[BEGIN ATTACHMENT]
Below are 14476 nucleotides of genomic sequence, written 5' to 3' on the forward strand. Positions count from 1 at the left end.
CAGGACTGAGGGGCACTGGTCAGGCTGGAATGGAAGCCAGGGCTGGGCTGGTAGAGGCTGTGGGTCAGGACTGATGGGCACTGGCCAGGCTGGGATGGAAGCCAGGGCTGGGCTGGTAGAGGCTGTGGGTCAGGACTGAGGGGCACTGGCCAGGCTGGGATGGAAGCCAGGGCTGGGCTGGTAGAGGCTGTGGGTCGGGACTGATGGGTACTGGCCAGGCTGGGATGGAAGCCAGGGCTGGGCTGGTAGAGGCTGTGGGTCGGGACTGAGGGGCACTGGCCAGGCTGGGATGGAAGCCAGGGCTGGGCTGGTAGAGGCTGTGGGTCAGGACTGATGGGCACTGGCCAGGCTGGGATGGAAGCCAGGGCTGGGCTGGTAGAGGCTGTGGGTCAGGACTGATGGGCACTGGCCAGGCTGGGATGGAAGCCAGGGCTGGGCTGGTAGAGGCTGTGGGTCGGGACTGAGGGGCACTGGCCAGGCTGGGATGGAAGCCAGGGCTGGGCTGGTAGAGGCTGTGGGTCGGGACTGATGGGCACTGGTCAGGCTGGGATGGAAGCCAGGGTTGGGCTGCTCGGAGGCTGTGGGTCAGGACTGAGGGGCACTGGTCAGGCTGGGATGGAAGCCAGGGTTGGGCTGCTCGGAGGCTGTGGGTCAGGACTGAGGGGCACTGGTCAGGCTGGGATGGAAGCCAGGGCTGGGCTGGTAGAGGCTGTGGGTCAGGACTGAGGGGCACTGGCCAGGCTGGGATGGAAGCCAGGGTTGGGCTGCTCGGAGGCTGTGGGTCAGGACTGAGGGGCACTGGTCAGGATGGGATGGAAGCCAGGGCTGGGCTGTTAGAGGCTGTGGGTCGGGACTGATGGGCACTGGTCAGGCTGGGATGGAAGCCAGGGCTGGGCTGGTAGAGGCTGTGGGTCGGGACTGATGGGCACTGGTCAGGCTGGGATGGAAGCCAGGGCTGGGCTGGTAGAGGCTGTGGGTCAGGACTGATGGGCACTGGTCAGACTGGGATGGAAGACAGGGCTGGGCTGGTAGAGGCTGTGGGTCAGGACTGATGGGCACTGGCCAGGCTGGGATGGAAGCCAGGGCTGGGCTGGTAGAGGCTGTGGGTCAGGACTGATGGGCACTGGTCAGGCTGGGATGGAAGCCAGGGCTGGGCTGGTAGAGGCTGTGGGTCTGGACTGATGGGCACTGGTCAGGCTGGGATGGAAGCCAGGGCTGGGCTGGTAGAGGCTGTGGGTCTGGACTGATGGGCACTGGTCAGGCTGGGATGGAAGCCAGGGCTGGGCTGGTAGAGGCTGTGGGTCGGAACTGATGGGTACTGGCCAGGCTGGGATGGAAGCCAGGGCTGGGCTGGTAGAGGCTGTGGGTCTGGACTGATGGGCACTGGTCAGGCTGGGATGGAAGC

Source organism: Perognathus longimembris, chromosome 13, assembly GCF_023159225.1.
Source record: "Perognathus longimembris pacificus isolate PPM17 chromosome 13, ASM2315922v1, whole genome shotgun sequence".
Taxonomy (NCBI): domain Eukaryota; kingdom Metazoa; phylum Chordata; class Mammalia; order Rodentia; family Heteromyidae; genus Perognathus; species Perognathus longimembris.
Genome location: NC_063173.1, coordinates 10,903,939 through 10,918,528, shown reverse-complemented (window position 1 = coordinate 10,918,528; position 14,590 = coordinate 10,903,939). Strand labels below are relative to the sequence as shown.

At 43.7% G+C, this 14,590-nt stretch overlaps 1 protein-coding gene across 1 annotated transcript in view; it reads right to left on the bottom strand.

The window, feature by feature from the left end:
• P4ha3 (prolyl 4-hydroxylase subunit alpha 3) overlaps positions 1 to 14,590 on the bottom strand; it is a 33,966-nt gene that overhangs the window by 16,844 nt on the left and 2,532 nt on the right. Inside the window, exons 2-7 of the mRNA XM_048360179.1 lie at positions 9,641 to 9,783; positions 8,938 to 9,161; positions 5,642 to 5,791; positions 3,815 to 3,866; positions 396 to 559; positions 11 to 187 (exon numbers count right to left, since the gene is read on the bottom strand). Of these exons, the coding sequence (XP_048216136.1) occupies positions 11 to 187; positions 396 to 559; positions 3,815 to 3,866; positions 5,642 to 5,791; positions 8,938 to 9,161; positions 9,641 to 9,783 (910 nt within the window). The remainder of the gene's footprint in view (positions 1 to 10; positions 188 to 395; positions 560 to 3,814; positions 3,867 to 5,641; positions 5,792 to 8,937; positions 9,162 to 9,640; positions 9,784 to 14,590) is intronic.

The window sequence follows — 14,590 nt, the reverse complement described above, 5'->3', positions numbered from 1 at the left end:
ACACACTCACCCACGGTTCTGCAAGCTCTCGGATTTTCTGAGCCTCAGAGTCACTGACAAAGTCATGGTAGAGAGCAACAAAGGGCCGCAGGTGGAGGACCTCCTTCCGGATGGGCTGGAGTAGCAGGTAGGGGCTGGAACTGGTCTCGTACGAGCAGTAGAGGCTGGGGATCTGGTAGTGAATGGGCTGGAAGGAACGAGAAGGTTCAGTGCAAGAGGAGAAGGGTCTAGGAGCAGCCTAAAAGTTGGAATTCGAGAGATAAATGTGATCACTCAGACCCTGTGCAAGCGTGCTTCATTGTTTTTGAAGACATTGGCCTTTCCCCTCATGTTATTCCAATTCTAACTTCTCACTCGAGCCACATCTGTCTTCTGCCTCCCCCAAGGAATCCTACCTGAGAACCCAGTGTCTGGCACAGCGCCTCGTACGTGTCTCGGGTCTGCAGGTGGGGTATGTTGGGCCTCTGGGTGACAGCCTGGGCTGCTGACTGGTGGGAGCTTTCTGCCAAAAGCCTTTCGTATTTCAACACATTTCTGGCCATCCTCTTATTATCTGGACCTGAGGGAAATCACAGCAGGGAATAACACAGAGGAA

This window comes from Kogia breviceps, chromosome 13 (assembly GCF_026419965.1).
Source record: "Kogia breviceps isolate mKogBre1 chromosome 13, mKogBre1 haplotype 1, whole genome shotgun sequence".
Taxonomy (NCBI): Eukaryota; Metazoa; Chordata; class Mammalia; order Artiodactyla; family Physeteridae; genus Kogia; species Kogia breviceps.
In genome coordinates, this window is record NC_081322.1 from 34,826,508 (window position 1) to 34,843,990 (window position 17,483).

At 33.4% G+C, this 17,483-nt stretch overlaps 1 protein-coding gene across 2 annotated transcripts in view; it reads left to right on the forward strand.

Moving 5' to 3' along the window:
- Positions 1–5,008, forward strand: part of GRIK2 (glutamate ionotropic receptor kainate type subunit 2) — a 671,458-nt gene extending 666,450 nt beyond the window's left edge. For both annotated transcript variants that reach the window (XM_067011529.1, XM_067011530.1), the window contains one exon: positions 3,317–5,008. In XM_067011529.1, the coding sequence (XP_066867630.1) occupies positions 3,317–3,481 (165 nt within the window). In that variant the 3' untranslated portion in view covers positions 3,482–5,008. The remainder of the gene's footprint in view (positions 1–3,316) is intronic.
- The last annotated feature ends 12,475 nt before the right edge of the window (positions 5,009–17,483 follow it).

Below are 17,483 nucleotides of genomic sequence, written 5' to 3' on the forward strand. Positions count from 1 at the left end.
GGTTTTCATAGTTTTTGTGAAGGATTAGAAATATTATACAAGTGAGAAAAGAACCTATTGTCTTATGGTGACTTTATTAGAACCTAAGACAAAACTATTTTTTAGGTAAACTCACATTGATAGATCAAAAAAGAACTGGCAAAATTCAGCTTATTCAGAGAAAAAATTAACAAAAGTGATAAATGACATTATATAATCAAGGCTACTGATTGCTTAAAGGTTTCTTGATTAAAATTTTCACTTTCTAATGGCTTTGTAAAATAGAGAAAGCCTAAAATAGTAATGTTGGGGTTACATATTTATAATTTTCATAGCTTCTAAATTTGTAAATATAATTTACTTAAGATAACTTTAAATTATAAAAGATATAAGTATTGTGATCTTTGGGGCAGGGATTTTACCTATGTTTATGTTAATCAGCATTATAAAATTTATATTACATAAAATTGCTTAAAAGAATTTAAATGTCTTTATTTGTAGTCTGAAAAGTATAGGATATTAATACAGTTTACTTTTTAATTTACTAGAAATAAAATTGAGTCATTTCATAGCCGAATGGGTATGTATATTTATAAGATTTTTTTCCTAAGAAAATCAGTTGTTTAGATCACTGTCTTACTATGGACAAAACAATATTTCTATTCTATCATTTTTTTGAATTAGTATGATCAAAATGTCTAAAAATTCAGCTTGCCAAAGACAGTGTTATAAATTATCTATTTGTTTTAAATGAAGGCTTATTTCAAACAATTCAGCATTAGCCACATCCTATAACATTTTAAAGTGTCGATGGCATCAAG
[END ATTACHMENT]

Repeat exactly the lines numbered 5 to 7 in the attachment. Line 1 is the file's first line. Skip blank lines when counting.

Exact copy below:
Taxonomy (NCBI): domain Eukaryota; kingdom Metazoa; phylum Chordata; class Mammalia; order Rodentia; family Heteromyidae; genus Perognathus; species Perognathus longimembris.
Genome location: NC_063173.1, coordinates 10,903,939 through 10,918,528, shown reverse-complemented (window position 1 = coordinate 10,918,528; position 14,590 = coordinate 10,903,939). Strand labels below are relative to the sequence as shown.

At 43.7% G+C, this 14,590-nt stretch overlaps 1 protein-coding gene across 1 annotated transcript in view; it reads right to left on the bottom strand.